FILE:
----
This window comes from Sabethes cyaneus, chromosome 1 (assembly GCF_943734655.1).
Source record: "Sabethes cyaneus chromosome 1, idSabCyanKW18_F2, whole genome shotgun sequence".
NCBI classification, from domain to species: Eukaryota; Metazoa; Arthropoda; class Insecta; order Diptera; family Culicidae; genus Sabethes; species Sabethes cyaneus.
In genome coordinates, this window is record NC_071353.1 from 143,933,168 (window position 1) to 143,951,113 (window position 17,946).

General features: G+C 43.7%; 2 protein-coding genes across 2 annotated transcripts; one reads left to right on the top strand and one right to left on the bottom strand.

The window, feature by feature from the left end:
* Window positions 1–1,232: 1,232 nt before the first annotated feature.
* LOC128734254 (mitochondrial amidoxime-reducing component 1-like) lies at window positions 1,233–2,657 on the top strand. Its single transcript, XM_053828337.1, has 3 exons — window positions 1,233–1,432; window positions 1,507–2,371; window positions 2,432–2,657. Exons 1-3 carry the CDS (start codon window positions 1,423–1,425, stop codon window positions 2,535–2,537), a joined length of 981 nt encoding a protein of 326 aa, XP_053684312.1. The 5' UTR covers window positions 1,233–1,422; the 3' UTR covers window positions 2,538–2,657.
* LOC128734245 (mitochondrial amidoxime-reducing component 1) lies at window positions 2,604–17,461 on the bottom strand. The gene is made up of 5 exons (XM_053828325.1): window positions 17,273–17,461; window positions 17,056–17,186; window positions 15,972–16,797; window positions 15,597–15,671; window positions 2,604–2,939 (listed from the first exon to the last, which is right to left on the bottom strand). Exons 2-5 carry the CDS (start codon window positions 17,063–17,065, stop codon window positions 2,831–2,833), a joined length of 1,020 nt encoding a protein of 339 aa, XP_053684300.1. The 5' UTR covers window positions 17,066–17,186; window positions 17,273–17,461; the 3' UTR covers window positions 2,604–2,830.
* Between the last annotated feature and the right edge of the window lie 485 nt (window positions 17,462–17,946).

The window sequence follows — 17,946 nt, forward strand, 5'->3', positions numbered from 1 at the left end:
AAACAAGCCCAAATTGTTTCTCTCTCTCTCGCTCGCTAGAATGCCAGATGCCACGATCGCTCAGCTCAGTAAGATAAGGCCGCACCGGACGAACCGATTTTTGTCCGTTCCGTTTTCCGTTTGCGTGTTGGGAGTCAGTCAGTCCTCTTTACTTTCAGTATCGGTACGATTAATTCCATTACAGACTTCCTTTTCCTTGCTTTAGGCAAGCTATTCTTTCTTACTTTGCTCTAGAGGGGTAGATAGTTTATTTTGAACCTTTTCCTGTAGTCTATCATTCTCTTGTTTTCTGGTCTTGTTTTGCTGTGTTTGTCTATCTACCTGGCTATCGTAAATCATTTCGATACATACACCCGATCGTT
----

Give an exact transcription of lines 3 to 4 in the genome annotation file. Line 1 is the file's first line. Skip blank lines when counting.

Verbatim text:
NCBI classification, from domain to species: Eukaryota; Metazoa; Arthropoda; class Insecta; order Diptera; family Culicidae; genus Sabethes; species Sabethes cyaneus.
In genome coordinates, this window is record NC_071353.1 from 143,933,168 (window position 1) to 143,951,113 (window position 17,946).